Well, for one thing soloing in a place like Yosemite, with or without a rope, entails being around people, sometimes in large numbers. On the Nose route on El Cap, anyone climbing quickly would pass a number of parties en route. Mt. Watkins, I imagine, is probably a different story. Still, while the experience is one of personal focus and concentration, often soloists are not truly alone. One related question that I have seen asked and pontificated over many times is whether the having a photographer along during solos is in some way a greater risk to the soloist. Does it affect his concentration? As an accessory question: does having media exposure, some of which is arguably in part for commercial reasons, somehow taint the soloists experience or integrity? I'm not really sure about this either. Having soloed routes with other people around or actually climbing with me, I don't recall it ruining my concentration or my enjoyment of the experience. I imagine being filmed 1000 feet off the ground is slightly more invasive in some way, but I doubt it's enough of an intrusion to be a problem if one were expecting it. As for the question of integrity: this is a loaded question and probably best answered by Alex himself as the presence or absence of a cameraman is his choice alone, as are his intentions vis-a-vis sponsorship. Sponsors, for their part, have always maintained (I think it was the North Face that said this but I may be wrong) that they avoid putting undue pressure on athletes, especially in cases where risk is involved. I also don't think that high-profile solos are Alex Honnold's only skill: he is clearly a very gifted climber and would almost surely have media attention regardless. I still think that the experience is ultimately personal and that the camera is a mere peripheral that is becoming more common to all of our experiences as climbers. To those who think that the media exposure is driving climbers like Alex to take more risks than they would otherwise, I say mere unsubstantiated conjecture. Possible, yes. It's true that someone like him could be doing all of the same things entirely under the radar, so to speak, but even this becomes more and more improbable if you think about it. It's also true that a culture of one-upmanship like that so endemic to our lives can and does impel athletes to expose themselves to undue risks for the recognition they receive. In this particular case, I'm not going to say any more about purity of intent because it isn't my conclusion to make. I enjoy looking at pictures of myself climbing as much as the next person and I like watching climbing videos including those depicting free soloists and as such have little to criticize about the soloist/cameraman issue either.
Also, I may be backpedaling a little as I've criticized my own (extremely limited) experiences with sponsorship in the past, but I actually really don't see that much of a problem with someone having commercial support in a sport in which they are clearly such an elite participant. It isn't so much that they've 'earned' the right to have it (although they have done that), but rather that they've made the compromises and have the image required/desired by the companies involved. Compared to other professional sports, climbing sponsorship is still extremely modest: even elite professional climbers live in vans and most do not net six-figure salaries. Certainly this is changing, but for now I think that stands true. Is this good? Bad? Some of both, I think. Commercialization comes with some serious drawbacks, but with its popularity climbing in its mainstream forms absolutely cannot remain as anonymous as it has thus far. Fame presents its own set of problems, of course, but in our society those who stand out in the crowd by the nature of what they do or who they are simply cannot avoid attention.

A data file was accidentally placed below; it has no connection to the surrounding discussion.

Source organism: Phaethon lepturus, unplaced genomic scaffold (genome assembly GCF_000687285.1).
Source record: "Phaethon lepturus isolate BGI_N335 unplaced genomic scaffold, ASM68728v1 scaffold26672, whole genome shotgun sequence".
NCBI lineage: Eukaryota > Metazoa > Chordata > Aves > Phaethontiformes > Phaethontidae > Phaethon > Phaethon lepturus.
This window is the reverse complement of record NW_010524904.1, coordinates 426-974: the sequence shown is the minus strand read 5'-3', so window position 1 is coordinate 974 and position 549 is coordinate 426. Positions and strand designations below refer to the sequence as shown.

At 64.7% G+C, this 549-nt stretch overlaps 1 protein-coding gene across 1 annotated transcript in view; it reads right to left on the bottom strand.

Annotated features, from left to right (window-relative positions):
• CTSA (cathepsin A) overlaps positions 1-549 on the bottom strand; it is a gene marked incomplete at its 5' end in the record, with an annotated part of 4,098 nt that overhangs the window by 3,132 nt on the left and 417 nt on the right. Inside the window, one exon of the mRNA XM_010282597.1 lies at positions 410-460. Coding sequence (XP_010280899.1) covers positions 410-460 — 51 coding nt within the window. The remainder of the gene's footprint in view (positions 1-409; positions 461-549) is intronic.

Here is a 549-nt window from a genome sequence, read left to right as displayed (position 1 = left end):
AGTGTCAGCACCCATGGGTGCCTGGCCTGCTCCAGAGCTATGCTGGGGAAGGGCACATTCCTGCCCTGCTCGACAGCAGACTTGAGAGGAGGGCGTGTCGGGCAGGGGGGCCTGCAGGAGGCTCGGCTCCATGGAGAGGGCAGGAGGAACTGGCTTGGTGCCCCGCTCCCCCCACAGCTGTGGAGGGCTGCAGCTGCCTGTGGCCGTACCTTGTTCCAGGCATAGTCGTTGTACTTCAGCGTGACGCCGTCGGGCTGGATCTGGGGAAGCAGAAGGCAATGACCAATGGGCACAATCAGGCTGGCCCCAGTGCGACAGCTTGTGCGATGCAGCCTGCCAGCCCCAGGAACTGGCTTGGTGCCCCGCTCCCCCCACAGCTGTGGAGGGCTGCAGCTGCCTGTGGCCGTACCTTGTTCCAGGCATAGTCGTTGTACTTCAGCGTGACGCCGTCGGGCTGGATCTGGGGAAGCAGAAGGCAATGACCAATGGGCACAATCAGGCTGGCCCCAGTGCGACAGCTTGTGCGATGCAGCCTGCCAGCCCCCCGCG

Before this becomes too cluttered, I'm going to say something relevant to the title of my post. The reductive mob mentality regarding climbing and other 'extreme' sports is at the root of this issue. Climbing is still Mt. Everest because it's the highest, it's cold, it's dangerous. It's 'extreme'. Free soloing could have the same media appeal because there's something gripping and fascinating even in watching a video where the viewer knows, by inference, that the climber is not going to fall. Still, while few question the often ill-advised attempts on Everest (including many failures resulting in severe injury and death), many decry soloing as reckless, perhaps because of the apparent immediacy of danger. Worse still are those who believe that acknowledging the accomplishments of soloists is akin to an endorsement of their actions that will influence other climbers in a negative and dangerous way. This is a high enough level of bullshit that it needs to be addressed whilst discussing this topic. Climbing itself is dangerous. So is living in the city, driving a car, riding a bicycle, working in a steel mill; is it necessity (like that of car travel) that makes our sense of the dangers involved less acute? People make their own decisions about risk and as such they should take responsibility for the results of their actions (although in our society we tend to try to defer that where possible). Those who are impressionable enough to blithely wander into danger without being prepared are like to find ways to do that without even setting foot in Yosemite or Joshua Tree. I don't buy the whole 'attractive nuisance' or 'dangerous example' arguments and think that they and the litigious philosophy that supports them are ridiculous. Worse, they are actually damaging because they propagate false expectations about risk that are complete fantasy. They also dumb down all of our experiences by attempted to limit risk by essentially prohibiting certain types of experience. I think Peter Croft said it best in Painted Spider (I think?) after his Rostrum solo and it was something along the lines of "...if you think soloing is stupid, then for you soloing is stupid. You shouldn't do it." I concur. It isn't necessary to add in stupid snap judgements that look suspiciously like vestiges of one's own fear and doubt. Meanwhile, the jaw-dropping feats continue to shake the realm of what seems possible in climbing and I've probably spent enough words on this topic.